It’s worth remembering that one of Kevin Costner’s most memorable credits is for a film that he does not appear in. When Lawrence Kasdan was filming The Big Chill, he included scenes of Alex, the friend whose death the central group of friends and lovers have come together to remember and mourn, in flashback, but decided to cut his physical presence and personality from the film in the end. Costner portrayed Alex in the scenes that Kasdan ended up cutting out, which is for the better of the film, as the focus becomes more and more about regaining something that was lost in spirit rather than stressing that its an actual, distinct person.
On the other hand, much of Costner’s late career has hinged on men relocating their youthful hope, idealism, and passion, or inhabiting figures of a time long passed. His type, for lack of a better word, is the All-American man, at both his most proud and heroic, and in his most dangerous and delusional states of mind. In the 1980s and 90s, these were the roles that Costner built a surprisingly sturdy and varied career on, leading him to work with such magnum-level auteurs as Clint Eastwood, Oliver Stone, and Brian De Palma. His embodiment of the bold and brave, however, also led him to take on two particularly catastrophic roles as a leader of the future in The Postman and Waterworld, only the latter of which has genuine camp appeal and strain of notable imagination.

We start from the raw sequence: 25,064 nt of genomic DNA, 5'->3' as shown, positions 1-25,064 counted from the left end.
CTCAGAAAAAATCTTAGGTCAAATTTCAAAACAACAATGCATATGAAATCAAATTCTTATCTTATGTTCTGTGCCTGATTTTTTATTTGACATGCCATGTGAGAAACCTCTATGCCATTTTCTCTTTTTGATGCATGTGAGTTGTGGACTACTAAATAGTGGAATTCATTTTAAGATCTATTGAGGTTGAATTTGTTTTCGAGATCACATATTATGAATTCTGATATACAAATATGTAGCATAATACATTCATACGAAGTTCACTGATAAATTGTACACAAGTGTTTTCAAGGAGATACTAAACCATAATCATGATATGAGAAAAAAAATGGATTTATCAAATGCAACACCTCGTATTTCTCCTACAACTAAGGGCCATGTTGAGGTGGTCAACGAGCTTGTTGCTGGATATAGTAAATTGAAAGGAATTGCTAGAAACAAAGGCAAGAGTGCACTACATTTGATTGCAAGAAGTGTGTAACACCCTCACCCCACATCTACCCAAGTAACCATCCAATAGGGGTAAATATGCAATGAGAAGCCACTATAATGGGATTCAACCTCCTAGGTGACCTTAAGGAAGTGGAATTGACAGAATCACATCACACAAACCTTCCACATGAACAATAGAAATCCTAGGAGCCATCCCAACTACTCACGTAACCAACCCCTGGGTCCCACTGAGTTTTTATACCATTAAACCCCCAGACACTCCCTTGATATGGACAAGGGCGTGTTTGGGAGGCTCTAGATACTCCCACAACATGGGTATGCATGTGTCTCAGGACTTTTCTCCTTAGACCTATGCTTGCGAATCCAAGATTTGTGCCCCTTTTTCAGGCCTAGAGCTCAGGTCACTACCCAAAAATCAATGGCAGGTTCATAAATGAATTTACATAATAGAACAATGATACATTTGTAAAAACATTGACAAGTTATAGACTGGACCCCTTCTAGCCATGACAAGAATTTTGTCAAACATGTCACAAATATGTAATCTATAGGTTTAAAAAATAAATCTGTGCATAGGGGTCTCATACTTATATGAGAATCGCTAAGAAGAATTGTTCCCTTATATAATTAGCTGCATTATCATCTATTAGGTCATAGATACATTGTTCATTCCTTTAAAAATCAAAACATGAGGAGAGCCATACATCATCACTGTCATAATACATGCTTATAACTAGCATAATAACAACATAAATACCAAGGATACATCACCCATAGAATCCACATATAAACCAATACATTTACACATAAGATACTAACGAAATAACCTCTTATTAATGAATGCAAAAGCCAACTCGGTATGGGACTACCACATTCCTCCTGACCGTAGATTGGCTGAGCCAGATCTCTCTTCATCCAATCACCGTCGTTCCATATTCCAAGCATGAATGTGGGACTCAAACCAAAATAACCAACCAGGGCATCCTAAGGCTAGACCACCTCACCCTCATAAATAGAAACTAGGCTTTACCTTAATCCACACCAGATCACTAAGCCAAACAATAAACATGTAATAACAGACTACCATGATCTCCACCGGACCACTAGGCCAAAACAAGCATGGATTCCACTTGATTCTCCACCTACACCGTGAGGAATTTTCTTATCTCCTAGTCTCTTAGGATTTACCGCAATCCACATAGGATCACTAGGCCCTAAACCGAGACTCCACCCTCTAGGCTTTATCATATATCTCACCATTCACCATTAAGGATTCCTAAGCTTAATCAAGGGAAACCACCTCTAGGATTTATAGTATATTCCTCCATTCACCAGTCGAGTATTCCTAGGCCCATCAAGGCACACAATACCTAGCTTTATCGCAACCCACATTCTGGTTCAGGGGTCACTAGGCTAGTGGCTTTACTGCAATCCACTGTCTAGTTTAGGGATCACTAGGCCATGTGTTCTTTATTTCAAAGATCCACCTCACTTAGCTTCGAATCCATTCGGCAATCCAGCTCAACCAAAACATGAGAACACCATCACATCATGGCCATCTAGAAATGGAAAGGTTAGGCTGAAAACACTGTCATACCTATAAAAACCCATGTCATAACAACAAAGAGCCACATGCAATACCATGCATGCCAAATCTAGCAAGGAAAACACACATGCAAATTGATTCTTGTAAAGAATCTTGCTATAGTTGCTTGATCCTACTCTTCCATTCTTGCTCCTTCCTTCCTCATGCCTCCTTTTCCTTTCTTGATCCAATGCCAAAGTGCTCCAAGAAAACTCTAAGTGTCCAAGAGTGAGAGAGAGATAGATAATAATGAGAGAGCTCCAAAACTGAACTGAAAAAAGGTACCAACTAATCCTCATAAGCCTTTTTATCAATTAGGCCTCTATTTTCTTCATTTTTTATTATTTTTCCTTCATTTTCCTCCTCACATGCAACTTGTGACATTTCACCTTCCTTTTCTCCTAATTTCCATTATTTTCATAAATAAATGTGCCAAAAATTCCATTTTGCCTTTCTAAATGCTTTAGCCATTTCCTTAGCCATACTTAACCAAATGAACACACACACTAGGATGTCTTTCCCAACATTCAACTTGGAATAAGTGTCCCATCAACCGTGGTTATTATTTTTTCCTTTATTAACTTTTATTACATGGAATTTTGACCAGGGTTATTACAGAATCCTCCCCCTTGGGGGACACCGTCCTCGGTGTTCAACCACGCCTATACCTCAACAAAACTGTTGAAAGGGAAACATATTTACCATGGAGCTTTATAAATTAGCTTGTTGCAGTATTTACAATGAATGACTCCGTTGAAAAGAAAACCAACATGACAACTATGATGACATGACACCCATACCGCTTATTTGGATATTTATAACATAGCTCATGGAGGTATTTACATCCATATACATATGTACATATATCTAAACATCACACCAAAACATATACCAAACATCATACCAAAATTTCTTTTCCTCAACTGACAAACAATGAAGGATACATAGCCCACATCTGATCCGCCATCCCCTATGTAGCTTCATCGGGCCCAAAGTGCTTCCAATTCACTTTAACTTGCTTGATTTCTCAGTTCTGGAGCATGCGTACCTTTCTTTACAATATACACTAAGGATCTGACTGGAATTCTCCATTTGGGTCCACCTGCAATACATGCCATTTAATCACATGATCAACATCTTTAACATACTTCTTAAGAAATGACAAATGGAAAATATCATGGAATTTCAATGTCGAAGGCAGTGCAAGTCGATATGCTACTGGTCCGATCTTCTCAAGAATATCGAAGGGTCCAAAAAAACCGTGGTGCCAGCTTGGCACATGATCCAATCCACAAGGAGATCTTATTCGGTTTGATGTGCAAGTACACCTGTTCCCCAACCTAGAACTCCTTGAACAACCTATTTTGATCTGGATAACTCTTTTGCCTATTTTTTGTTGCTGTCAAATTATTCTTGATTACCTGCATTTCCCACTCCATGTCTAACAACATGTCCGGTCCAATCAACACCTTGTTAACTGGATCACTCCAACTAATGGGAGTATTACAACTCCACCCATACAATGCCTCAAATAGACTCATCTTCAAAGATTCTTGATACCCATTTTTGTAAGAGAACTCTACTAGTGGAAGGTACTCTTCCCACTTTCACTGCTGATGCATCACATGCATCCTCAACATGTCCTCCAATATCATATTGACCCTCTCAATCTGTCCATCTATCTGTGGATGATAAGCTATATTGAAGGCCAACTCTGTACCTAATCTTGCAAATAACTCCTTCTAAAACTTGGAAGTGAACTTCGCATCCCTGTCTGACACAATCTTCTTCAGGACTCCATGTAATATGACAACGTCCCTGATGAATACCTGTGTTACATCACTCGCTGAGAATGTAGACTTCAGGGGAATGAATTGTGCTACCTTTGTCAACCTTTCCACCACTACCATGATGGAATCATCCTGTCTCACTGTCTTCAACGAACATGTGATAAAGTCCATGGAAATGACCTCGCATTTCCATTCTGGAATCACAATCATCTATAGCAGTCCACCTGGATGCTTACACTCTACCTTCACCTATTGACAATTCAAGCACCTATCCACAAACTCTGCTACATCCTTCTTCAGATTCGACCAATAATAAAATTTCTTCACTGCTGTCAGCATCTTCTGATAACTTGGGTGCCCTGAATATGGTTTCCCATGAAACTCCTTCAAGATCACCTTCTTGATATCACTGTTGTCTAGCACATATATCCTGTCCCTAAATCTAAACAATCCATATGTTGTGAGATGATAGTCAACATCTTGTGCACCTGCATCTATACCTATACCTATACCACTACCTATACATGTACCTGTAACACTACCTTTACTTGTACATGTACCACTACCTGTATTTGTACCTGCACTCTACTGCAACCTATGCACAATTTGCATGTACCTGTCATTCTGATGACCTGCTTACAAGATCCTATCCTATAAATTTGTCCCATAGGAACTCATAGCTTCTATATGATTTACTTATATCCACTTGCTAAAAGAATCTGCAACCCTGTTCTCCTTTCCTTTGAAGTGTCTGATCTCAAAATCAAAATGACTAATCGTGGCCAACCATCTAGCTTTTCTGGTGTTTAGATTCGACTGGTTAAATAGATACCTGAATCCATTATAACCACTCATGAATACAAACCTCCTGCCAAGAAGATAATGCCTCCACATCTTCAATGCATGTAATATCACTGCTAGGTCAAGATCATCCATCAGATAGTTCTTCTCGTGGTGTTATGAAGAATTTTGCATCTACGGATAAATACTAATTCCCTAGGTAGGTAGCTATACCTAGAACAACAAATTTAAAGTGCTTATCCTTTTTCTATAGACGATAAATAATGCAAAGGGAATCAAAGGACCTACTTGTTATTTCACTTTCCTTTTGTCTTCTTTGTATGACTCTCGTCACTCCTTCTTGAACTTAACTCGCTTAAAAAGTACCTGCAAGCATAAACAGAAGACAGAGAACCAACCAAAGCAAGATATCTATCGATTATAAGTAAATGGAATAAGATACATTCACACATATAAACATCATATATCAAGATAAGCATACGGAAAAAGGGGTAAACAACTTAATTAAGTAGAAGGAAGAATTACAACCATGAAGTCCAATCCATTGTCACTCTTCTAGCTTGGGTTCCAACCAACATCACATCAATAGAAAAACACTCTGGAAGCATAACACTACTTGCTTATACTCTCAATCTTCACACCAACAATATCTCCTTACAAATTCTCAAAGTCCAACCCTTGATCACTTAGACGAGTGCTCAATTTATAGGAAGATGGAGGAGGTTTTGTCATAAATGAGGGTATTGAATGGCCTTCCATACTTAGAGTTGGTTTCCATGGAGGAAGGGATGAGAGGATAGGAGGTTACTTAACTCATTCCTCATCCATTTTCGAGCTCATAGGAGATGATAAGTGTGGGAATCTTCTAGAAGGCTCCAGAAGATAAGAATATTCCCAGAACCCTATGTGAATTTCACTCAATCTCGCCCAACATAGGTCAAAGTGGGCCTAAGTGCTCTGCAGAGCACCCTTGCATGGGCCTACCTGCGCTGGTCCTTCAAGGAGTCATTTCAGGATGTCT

It’s not surprising, then, that when he returned, following his excellent, galvanic work in The Upside of Anger, he started playing characters that are forced to relive a haunting past – 3 Days to Kill, Black or White, and McFarland USA all center on middle-aged men forced to face their old mistakes and to rethink old strategies or philosophies. Even in the role of Pa Kent in Zack Snyder’s Man of Steel and Batman v Superman: Dawn of Justice, he represents the nostalgic ghost of a type of straight-shooting father that has so often been idolized in pop culture. In his latest movie, Criminal, he plays a man with two identities, one of a cynical career criminal and one of a young, virile genius-spy, again touching on a kind of rebirth and revitalization of a middle-aged.
To coincide with the release of Criminal, I decided to cobble together Costner’s ten best performances, which range from lifelong boozers and rigid fathers to obsessed lawyers and fighters against the rich and corrupt.